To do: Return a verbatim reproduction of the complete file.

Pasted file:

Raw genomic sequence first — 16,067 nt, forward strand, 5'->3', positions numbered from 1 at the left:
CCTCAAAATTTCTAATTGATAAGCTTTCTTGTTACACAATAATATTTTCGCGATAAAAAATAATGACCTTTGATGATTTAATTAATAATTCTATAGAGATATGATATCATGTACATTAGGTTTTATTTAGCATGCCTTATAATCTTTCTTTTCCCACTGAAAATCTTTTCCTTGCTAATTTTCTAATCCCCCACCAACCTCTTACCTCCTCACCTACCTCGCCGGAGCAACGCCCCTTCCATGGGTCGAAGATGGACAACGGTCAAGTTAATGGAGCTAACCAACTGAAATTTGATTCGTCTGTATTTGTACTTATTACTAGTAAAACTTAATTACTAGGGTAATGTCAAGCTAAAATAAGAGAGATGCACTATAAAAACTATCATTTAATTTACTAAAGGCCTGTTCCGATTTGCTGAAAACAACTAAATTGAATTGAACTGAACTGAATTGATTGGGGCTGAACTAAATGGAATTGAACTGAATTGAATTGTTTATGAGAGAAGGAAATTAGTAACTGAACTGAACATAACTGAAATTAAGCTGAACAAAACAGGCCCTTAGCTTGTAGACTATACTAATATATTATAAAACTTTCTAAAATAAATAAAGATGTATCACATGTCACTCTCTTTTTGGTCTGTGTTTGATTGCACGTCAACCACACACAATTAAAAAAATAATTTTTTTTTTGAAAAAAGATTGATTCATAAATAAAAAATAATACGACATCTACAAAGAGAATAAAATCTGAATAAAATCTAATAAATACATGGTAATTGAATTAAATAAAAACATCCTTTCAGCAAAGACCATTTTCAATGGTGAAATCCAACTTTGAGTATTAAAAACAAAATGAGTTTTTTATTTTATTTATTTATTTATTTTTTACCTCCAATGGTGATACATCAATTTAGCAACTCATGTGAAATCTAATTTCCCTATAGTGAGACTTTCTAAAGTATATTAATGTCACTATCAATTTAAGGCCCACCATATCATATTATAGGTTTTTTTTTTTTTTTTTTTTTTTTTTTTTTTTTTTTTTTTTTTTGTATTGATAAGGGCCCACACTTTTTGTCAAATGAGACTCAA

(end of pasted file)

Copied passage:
Raw genomic sequence first — 16,067 nt, forward strand, 5'->3', positions numbered from 1 at the left:
CCTCAAAATTTCTAATTGATAAGCTTTCTTGTTACACAATAATATTTTCGCGATAAAAAATAATGACCTTTGATGATTTAATTAATAATTCTATAGAGATATGATATCATGTACATTAGGTTTTATTTAGCATGCCTTATAATCTTTCTTTTCCCACTGAAAATCTTTTCCTTGCTAATTTTCTAATCCCCCACCAACCTCTTACCTCCTCACCTACCTCGCCGGAGCAACGCCCCTTCCATGGGTCGAAGATGGACAACGGTCAAGTTAATGGAGCTAACCAACTGAAATTTGATTCGTCTGTATTTGTACTTATTACTAGTAAAACTTAATTACTAGGGTAATGTCAAGCTAAAATAAGAGAGATGCACTATAAAAACTATCATTTAATTTACTAAAGGCCTGTTCCGATTTGCTGAAAACAACTAAATTGAATTGAACTGAACTGAATTGATTGGGGCTGAACTAAATGGAATTGAACTGAATTGAATTGTTTATGAGAGAAGGAAATTAGTAACTGAACTGAACATAACTGAAATTAAGCTGAACAAAACAGGCCCTTAGCTTGTAGACTATACTAATATATTATAAAACTTTCTAAAATAAATAAAGATGTATCACATGTCACTCTCTTTTTGGTCTGTGTTTGATTGCACGTCAACCACACACAATTAAAAAAATAATTTTTTTTTTGAAAAAAGATTGATTCATAAATAAAAAATAATACGACATCTACAAAGAGAATAAAATCTGAATAAAATCTAATAAATACATGGTAATTGAATTAAATAAAAACATCCTTTCAGCAAAGACCATTTTCAATGGTGAAATCCAACTTTGAGTATTAAAAACAAAATGAGTTTTTTATTTTATTTATTTATTTATTTTTTACCTCCAATGGTGATACATCAATTTAGCAACTCATGTGAAATCTAATTTCCCTATAGTGAGACTTTCTAAAGTATATTAATGTCACTATCAATTTAAGGCCCACCATATCATATTATAGGTTTTTTTTTTTTTTTTTTTTTTTTTTTTTTTTTTTTTTTTTTTTGTATTGATAAGGGCCCACACTTTTTGTCAAATGAGACTCAA